Enzyme Energy Analysis Needed

by | Jun 6, 2018

Note to Self and Joe D.

This post was written as a “note-to-self” lamenting whether or not the enzyme Aconitase is a machine in the sense described in the referenced paper I recently wrote. The claim made in the paper is that some enzymes are machines and function differently than normal chemical reactions, including those involving catalysts – that enzyme action is a different paradigm. The paper discusses what machines are, from an engineering point of view, and watching the video showing the Aconitase enzyme in action shows some, but not all what I expected based on the characteristics of what I define as a “machine”.  

Do Molecular Machines Always Require Added Energy?

In the paper “On the Limits of Natural Causes” the claim is made that all machines require logical functionality enabled by energy.  But is energy always lost, that is, not recovered? The reason this question arises is video 2 in the paper which is an animation of the Aconitase enzyme converting a citrate molecule to an isocitrate molecule.  These two molecules have the same atoms and types of bonds, so it would seem that the bond energy and entropy of the molecules is the same. There is no hint that any expended ATP molecules for the enzyme to facilitate the conversion which suggests that the claim is not always true in the lossless molecular world. The claim is based on the concept that machines perform specified work which requires logical functionality which requires energy expenditure. An energy analysis of this enzyme’s operation should answer this question. However, knowing that the entropy and enthalpy are the same both before and after the conversion is possibly proof that no energy was lost during the process.1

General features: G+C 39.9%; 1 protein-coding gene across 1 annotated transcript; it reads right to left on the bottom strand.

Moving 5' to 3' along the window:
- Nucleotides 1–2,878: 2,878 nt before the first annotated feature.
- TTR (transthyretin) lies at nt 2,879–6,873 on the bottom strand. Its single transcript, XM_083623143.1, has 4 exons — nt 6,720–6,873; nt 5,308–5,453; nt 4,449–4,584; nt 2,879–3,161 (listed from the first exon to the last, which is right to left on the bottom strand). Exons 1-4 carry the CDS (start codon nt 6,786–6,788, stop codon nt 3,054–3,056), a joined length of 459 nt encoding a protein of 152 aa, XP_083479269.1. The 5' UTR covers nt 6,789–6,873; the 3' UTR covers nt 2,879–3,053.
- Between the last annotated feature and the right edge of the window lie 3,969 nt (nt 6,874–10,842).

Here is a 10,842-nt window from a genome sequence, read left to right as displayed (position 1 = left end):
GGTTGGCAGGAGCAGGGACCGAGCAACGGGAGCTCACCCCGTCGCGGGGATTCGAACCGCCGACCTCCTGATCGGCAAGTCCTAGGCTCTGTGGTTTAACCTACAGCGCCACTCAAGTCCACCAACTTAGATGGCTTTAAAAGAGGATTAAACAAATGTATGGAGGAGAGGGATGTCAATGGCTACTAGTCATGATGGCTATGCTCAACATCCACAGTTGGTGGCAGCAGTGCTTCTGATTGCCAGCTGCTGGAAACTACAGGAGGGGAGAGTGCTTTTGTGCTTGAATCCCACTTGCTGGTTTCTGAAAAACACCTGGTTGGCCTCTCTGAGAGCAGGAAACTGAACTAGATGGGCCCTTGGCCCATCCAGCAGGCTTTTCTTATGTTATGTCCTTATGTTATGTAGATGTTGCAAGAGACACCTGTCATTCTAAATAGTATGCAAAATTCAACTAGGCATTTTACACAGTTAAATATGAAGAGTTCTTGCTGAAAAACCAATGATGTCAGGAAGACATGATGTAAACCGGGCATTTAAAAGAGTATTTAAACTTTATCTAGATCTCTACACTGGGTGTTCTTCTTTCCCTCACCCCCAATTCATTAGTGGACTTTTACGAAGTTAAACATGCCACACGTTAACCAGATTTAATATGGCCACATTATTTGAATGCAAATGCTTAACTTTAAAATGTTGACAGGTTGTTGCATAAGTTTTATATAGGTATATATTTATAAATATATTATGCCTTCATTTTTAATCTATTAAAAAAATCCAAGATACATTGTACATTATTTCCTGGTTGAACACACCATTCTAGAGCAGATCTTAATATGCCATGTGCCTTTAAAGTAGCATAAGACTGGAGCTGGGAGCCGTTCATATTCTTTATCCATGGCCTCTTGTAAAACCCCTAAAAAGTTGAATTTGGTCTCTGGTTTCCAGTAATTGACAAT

A colleague suggested that the starting and ending entropy are different that accounts for the energy lost due to logical functionality. But I am not convinced.2 The Aconitase enzyme is required to create isocitrate molecules when needed, and building the enzyme does take materials and energy. So the question (do some enzymes not consume energy to power their logical functionality?) posed here does not impact the arguments made in the paper, that is, that intelligence requires expenditure of energy that otherwise (in the natural world, no intelligence involved} would not be necessary. The paper would require some adjustment to the intelligent work definition that makes an exception for some molecular enzymes whose intelligence is embedded in the specified mechanical configuration of the enzyme. And the explanation that sometines the logical energy is recoverable without loss would need to be added. However, the fact remains that the specified configuration of the enzyme molecule is a requirement to achieve a timely conversion of the citrate molecule to an isocitrate molecule.

Figure 1. Citrate, w/electrostatic bond detail

Figure 1 is the chemical equation for the citrate molecule with the electrostatic bonds shown in the video added, shown as dash and dotted lines. My original thought was that if the magnitude of these bond energies could be calculated for each state of the process,  one could determine if energy was conserved or not.  But on second thought, it would seem that one is making and breaking the same bonds, therefore the net sum would be zero.3

Assuming the transformation of the citrate to isocitrate molecule is achieved without any free energy change to the system, the next question is: what causes the each of the next process steps to take place? The logical answer (to me) is that each step establishes new initial conditions that provide a singular, specified state change with the available free energy. If this is true, then the enzyme design is very, very sophisticated!  The last state change would have to “eject” the newly formed isocitrate molecule. 

The figures below are my interpretation of the covalent bonds made and broken at each step of the conversion process as shown in the video.  The emzine amino acid involved in these interactions is identified, and the water molecule that is formed in the process is also shown.  The electrostatic forces involved in each of these stages is not shown in the video nor shown in these figures.

  1. I do not know the answer and have not been able to find it.
  2. What would cause the enthalpy to be different?
  3. Is this the case?
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